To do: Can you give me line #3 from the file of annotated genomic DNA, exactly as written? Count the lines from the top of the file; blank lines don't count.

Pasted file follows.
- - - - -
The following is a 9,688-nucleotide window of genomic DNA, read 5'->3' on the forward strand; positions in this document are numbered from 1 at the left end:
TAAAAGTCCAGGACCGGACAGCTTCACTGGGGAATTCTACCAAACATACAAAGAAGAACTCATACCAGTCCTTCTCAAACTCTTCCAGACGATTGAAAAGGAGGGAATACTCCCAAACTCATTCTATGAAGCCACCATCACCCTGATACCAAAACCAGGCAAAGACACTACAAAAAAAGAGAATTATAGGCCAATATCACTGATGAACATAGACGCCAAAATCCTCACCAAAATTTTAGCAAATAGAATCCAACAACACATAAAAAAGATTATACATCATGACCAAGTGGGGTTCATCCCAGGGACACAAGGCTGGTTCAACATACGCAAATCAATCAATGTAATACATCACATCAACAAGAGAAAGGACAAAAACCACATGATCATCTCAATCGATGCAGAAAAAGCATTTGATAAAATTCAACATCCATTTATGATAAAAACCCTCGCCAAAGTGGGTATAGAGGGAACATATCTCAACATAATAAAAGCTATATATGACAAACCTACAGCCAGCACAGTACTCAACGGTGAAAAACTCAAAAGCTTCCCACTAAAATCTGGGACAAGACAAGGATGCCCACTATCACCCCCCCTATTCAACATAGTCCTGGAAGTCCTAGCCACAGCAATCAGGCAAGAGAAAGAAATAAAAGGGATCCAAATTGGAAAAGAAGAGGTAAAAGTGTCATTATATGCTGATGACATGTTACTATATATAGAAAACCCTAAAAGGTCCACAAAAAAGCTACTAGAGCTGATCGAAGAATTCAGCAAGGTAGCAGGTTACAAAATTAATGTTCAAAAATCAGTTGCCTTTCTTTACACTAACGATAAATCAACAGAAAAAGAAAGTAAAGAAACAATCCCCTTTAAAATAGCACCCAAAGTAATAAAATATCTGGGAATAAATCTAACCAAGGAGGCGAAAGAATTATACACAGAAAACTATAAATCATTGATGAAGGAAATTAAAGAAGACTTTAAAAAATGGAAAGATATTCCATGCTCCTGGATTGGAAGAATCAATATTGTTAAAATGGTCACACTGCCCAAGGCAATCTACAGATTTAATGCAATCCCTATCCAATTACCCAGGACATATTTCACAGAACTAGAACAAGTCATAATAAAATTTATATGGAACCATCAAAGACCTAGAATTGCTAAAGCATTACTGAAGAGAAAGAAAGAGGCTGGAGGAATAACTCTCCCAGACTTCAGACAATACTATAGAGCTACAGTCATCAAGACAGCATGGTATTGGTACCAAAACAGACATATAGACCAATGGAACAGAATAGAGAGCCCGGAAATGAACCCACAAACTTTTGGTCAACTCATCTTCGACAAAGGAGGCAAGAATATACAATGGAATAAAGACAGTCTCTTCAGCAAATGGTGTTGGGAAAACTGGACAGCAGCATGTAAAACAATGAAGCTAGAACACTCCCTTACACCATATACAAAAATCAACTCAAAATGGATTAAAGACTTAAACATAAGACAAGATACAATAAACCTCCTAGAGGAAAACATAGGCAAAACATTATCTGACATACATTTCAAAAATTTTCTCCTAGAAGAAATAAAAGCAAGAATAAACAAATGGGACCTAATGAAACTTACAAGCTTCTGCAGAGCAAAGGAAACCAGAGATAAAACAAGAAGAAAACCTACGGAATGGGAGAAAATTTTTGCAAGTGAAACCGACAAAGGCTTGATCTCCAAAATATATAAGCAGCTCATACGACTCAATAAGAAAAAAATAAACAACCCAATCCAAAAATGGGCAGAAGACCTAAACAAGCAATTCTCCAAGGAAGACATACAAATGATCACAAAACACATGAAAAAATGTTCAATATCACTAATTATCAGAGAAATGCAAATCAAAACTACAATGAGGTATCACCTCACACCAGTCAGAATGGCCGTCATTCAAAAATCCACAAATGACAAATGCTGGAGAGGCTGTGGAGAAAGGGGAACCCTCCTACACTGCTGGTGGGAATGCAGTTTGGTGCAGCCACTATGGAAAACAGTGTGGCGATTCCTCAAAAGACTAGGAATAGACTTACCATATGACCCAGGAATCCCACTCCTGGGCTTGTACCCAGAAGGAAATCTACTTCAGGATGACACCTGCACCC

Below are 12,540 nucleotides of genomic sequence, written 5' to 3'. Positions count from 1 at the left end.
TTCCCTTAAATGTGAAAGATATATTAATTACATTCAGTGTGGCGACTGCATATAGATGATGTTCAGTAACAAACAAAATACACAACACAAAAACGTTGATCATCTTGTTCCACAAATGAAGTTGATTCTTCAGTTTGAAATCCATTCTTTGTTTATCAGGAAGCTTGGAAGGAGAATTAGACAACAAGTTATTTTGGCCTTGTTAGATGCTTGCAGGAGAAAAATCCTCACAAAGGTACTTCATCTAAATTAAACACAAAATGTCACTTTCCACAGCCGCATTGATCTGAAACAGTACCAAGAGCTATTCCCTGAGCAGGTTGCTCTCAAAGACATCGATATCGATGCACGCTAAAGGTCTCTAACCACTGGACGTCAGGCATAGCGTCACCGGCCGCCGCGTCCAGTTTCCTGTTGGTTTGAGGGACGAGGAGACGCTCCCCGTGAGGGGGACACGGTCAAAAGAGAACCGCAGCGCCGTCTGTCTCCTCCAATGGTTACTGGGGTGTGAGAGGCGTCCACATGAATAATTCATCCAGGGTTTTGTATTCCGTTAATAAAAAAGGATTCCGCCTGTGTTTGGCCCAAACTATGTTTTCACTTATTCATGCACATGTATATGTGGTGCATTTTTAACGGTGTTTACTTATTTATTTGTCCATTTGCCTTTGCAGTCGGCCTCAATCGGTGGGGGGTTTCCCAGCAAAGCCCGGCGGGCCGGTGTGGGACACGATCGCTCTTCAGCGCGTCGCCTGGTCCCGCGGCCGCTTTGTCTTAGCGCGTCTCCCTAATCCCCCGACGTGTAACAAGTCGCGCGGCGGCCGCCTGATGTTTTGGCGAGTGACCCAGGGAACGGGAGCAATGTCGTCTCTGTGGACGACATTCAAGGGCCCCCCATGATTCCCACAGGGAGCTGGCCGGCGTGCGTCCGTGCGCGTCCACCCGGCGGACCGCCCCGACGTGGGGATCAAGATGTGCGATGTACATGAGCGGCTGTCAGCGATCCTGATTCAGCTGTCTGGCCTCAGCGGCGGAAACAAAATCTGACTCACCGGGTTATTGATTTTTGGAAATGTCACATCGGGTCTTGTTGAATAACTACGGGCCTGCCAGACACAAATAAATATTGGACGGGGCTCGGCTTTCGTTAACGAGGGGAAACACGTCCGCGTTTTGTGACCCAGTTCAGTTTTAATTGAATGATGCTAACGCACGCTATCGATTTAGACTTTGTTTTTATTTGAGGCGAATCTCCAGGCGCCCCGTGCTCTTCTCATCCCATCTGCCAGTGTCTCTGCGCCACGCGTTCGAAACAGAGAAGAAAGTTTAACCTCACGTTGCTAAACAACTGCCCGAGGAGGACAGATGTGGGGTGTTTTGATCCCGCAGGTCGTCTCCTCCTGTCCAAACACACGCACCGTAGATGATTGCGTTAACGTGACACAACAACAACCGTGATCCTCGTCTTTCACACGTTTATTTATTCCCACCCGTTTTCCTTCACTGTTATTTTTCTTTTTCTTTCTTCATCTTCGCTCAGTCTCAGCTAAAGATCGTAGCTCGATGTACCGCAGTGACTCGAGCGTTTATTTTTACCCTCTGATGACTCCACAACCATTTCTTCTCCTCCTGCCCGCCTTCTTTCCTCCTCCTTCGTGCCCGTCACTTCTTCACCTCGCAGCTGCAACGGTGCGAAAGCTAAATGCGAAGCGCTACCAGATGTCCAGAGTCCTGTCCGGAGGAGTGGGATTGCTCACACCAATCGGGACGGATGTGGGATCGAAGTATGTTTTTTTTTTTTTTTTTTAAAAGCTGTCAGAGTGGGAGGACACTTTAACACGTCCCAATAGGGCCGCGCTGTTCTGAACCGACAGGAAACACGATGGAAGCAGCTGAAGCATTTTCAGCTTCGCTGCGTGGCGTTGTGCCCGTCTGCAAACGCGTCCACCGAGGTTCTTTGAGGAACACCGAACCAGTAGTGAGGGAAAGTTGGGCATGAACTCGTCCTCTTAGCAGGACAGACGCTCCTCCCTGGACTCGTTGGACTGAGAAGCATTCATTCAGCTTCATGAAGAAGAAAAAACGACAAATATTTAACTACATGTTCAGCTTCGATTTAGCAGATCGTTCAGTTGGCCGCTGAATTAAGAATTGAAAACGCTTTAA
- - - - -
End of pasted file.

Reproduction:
Below are 12,540 nucleotides of genomic sequence, written 5' to 3'. Positions count from 1 at the left end.